So wrapping up my complete gear and equipment list, I’ll lay out my basecamp equipment, sleep system, and shelter. In prior posts (Part I, Part II), numbers posted were in ounces and are my realized weight. By realized weight, I mean the weight in ounces that my kitchen scale is spitting out and with modified packaging, sometimes extra strapping is lopped off to cut grams, maybe I have ditched the packaging altogether, etc. One of the few luxury aspects of our upcoming Kodiak Island hunt is that we will be air-dropped into the lake where are shelter, sleep system, and camp essentials will stay in one place. Therefore, while I can post weights of different items if someone is curious, I haven’t weighed these items as they won’t be part of any grunt work while on the Emerald Isle.
Our cook-kit will be bare bones—a spork and 700-ml kettle for each of us, a single pocket stove to share, two 8-ounce fuel canisters, 3 different methods to ignite a fire (waterproof matches, Bic lighters, Swedish firesteel), and a shared thermos to tote 16 ounces of hot coffee into the midday hours. That’s it. I might grab an 8” aluminum skillet that we can use to cook up ptarmigan breasts or Dolly fillets or Sitka backstrap on the wood-stove, but I’m torn on that. I’ve had excellent grouse, whole fish, and venison grilled on a spit too, so a skillet might ultimately get left behind as an unnecessary extra. I will make another post detailing our food menu for the trip.
I think I already mentioned the luxury of carrying a full package of wet wipes along—boy, that will be nice! I’ve also got a lightweight molded poly shovel for keeping a clean “outhouse”. It’s only respectful of whoever uses your lake on the next fly-in. Micro-fiber camp towels are another great item to spot-dry optics, a quick facewash in the creek, or a full-body towel off after a polar plunge in a lake.
I won’t detail our meat care strategy – only link you to this forum thread which details what our approach will be – but I will make sure to report back on how effective it is. We will be packing 2-gallon Ziploc freezer bags, a mesh sports ball bag, some 3-mL contractor bags, and I need to add a spray bottle of citric acid to the list. That’s an item that I will pick up in Kodiak City after our flight comes in from Anchorage and before we jump on the floatplane with Seahawk Air.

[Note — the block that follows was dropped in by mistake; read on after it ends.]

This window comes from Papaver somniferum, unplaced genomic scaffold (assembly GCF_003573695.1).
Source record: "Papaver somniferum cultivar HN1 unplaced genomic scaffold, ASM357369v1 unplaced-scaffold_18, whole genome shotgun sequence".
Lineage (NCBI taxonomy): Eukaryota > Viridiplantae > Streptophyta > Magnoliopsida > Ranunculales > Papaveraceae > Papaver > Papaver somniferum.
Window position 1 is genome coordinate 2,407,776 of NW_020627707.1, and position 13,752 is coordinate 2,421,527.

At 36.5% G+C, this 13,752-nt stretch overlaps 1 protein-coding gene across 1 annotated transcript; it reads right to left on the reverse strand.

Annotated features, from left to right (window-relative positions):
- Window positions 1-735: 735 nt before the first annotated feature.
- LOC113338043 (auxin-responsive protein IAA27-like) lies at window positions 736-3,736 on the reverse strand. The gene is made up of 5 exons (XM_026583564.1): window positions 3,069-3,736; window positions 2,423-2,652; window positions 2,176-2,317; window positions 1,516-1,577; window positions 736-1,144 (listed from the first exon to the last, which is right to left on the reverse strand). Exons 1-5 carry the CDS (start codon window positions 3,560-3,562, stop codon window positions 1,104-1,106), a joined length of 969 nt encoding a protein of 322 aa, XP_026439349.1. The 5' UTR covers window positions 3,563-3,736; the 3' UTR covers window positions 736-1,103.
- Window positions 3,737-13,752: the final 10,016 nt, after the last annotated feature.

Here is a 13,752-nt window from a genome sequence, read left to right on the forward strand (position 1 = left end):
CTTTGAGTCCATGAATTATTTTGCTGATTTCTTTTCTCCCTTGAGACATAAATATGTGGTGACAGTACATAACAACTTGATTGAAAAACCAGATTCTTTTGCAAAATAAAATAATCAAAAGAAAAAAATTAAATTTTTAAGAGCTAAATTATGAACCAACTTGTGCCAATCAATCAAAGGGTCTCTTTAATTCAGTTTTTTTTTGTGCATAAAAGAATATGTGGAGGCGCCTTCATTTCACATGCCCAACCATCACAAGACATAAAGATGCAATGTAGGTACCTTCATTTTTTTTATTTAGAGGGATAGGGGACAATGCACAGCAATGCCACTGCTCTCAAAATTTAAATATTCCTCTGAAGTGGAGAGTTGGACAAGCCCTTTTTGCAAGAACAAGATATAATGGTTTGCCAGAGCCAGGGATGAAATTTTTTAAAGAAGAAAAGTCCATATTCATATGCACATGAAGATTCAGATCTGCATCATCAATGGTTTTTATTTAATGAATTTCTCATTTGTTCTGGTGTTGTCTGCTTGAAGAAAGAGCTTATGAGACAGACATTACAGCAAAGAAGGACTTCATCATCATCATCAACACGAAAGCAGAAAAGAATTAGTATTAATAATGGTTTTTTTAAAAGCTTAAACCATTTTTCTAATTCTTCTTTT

Just a couple other items to mention. Always take double or triple the amount of paracord that you think you will need. Paracord is almost as versatile as duct tape and can be used to meet a diversity of needs and fix a myriad of problems. I’ve got 50-feet of small diameter Lawson’s reflective cord and another 50 of the larger diameter more traditional type paracord. We’ll also round out our hand implement assortment with a folding saw (also taking a machete and hatchet). I purchased a Bahco Laplander folding saw which is a highly durable and lightweight (6 ounces!) option that the backpacking forums spoke of highly. I am also throwing in a really cool folding camp chair that I picked up at a yard sale several years ago. It weighs right at about a pound and collapses very compactly and is rock-steady sturdy. I’m sure you will eventually see some pictures of it in my post-trip Kodiak reports. I had someone tell me it was an old Boy Scout style chair, but I’m unsure if that’s accurate or not.
Not much has changed with my sleep system over the years, but I did throw in some ear plugs because dad is a confirmed snorer. Not horrible, but he snores sometimes and I don’t want to hear it when he does. I’m sure I’ve snored at least once before, and I guarantee my wife would return the sentiments. I think our bear fence rental probably fits best into this paragraph on sleep system as well. I read one guy’s forum post that said the best way to guarantee good sleep on Kodiak is a Tylenol PM, a whiskey nightcap, and an electrified bear fence.
I took the Redcliff on its maiden voyage last weekend to capitalize on the peak of the meteor showers . Not exactly rugged test conditions, but I have the utmost confidence from others’ reviews that the Redcliff and TiGoat stove system will handle the worst of what Kodiak Island can dish out.